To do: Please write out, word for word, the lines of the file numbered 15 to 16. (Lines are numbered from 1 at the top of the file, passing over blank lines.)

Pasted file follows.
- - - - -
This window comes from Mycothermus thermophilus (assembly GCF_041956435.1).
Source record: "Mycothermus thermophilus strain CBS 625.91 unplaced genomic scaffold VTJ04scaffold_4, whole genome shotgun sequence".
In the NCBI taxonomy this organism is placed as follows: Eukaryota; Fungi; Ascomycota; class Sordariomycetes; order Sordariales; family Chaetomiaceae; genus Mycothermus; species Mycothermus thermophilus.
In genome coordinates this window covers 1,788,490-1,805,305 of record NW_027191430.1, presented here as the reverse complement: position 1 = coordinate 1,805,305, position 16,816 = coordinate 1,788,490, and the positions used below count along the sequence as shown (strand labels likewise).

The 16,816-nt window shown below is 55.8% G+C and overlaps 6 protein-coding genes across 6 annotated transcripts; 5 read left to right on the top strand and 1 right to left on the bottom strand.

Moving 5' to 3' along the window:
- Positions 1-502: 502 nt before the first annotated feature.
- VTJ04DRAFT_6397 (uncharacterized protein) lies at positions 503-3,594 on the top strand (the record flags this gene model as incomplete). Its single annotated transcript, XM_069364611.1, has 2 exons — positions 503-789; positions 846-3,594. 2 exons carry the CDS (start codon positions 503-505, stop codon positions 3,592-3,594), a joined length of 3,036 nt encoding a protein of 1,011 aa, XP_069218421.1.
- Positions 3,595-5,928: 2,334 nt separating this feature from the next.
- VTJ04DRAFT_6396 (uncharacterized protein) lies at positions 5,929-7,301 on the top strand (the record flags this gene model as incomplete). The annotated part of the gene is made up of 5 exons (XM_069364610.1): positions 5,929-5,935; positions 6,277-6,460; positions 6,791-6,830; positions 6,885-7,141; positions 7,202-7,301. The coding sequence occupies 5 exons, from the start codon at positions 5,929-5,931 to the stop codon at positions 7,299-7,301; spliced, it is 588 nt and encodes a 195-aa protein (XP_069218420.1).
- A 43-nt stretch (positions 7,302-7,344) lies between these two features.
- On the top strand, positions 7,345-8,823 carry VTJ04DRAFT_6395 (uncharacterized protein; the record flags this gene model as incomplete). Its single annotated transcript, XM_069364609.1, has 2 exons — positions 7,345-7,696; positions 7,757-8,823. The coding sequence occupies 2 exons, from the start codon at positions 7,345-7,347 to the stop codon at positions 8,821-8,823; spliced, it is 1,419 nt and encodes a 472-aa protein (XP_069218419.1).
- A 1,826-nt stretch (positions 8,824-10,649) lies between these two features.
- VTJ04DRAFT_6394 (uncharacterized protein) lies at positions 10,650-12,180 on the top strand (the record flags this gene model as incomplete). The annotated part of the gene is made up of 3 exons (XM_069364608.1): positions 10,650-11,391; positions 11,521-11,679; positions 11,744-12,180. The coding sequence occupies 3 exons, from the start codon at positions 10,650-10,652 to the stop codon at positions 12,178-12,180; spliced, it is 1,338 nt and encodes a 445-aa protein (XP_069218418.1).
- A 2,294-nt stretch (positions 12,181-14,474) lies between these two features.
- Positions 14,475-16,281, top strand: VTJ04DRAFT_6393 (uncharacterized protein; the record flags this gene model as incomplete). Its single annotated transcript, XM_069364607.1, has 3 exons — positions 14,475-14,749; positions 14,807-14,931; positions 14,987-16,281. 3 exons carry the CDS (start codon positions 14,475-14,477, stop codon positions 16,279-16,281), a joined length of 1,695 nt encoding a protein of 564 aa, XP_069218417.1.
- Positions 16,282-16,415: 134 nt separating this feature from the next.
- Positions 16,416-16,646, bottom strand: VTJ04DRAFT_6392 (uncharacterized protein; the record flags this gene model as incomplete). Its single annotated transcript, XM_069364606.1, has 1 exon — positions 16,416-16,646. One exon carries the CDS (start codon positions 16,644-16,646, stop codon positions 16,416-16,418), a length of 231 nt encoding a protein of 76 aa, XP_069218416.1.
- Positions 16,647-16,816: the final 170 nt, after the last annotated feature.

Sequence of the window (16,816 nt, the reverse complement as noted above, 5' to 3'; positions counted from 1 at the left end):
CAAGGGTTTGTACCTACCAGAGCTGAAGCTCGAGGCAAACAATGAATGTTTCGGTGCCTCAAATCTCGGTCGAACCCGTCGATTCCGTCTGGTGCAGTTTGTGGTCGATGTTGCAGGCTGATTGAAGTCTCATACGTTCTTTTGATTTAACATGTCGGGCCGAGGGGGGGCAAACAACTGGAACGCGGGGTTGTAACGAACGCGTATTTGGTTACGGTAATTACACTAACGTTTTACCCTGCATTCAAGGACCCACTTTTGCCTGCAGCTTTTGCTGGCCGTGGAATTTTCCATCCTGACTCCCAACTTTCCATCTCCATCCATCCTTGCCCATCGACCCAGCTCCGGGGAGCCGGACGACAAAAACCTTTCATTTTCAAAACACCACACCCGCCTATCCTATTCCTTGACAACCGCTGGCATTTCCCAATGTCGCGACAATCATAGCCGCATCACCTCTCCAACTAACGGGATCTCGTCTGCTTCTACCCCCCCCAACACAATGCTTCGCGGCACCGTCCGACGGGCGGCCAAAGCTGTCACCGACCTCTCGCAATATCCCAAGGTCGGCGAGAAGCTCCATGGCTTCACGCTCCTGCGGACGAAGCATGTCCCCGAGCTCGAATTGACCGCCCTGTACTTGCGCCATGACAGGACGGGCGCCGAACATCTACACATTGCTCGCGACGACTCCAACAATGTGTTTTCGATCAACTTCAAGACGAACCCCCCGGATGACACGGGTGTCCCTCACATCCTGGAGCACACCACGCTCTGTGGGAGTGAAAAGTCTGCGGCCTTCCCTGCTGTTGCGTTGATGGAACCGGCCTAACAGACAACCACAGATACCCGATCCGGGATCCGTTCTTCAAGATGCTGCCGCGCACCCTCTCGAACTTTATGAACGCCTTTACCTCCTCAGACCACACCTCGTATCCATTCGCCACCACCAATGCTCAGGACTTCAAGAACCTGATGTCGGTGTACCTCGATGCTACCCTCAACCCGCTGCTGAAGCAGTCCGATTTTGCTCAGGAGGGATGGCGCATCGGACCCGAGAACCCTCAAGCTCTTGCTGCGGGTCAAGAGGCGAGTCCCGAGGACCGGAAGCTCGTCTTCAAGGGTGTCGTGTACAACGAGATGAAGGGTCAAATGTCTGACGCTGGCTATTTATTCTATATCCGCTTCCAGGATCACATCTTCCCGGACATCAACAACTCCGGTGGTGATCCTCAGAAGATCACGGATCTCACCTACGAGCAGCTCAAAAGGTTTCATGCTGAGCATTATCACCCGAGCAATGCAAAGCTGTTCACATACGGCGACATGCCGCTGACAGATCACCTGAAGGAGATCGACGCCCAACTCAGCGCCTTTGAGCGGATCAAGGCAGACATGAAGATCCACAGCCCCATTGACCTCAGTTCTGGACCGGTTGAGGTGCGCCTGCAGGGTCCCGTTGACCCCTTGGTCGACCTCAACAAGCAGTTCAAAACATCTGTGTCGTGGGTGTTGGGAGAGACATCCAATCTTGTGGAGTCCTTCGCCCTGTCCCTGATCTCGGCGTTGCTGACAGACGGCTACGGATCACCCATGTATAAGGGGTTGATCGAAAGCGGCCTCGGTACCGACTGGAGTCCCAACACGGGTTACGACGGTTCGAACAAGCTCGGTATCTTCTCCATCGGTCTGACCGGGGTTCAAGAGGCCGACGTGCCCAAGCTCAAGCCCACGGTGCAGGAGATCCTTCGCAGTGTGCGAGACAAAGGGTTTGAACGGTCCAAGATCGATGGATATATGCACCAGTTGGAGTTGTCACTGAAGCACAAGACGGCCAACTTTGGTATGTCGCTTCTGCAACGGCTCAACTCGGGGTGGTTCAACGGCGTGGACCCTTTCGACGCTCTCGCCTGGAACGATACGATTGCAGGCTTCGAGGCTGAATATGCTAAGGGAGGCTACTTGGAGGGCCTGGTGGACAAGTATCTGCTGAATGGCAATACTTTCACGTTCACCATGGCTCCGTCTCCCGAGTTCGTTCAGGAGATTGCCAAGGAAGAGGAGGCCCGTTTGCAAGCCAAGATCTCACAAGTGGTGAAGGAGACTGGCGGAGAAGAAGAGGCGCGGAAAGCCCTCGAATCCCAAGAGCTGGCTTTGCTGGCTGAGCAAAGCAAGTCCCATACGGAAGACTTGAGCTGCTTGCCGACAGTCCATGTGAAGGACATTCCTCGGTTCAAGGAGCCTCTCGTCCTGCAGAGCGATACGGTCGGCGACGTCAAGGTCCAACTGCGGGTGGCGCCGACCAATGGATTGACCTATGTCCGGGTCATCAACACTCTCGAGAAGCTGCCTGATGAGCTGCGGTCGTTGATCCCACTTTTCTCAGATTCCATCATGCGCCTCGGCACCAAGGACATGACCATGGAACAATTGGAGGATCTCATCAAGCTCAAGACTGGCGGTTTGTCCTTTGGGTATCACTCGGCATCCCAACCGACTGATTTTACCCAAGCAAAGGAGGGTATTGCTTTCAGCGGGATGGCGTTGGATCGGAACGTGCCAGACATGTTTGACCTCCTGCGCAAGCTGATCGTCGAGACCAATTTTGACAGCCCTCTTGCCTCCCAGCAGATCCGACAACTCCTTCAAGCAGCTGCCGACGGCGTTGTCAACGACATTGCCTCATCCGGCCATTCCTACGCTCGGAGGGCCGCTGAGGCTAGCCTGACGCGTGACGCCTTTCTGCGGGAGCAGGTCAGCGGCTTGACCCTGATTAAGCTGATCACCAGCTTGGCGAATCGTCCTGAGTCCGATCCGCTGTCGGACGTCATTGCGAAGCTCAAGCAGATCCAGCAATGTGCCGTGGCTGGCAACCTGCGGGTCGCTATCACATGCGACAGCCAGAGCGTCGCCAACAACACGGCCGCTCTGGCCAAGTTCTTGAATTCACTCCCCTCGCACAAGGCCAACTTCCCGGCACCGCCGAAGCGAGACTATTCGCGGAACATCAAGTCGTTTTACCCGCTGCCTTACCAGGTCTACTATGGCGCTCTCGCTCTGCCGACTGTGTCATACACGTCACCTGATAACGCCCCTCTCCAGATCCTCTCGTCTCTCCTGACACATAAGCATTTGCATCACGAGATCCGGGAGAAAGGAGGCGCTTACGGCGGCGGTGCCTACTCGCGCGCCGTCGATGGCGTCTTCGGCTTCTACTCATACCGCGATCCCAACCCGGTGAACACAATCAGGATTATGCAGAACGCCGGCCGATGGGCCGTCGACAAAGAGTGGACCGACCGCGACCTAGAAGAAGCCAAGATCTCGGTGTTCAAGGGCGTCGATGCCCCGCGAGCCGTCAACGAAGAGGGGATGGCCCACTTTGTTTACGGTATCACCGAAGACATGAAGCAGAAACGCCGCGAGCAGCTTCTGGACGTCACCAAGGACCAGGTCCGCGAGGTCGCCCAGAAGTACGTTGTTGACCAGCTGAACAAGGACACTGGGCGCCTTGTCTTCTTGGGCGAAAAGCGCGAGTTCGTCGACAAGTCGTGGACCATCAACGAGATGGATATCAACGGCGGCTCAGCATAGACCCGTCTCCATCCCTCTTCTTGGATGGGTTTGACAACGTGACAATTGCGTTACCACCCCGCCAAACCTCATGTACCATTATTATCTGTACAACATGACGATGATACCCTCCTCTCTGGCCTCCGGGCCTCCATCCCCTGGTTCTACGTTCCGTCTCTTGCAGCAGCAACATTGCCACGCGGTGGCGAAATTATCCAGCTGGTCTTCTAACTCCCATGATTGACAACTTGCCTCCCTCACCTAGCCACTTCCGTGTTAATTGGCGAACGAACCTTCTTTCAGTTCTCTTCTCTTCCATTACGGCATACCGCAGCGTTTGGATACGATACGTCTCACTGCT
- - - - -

- A 2,294-nt stretch (positions 12,181-14,474) lies between these two features.
- Positions 14,475-16,281, top strand: VTJ04DRAFT_6393 (uncharacterized protein; the record flags this gene model as incomplete). Its single annotated transcript, XM_069364607.1, has 3 exons — positions 14,475-14,749; positions 14,807-14,931; positions 14,987-16,281. 3 exons carry the CDS (start codon positions 14,475-14,477, stop codon positions 16,279-16,281), a joined length of 1,695 nt encoding a protein of 564 aa, XP_069218417.1.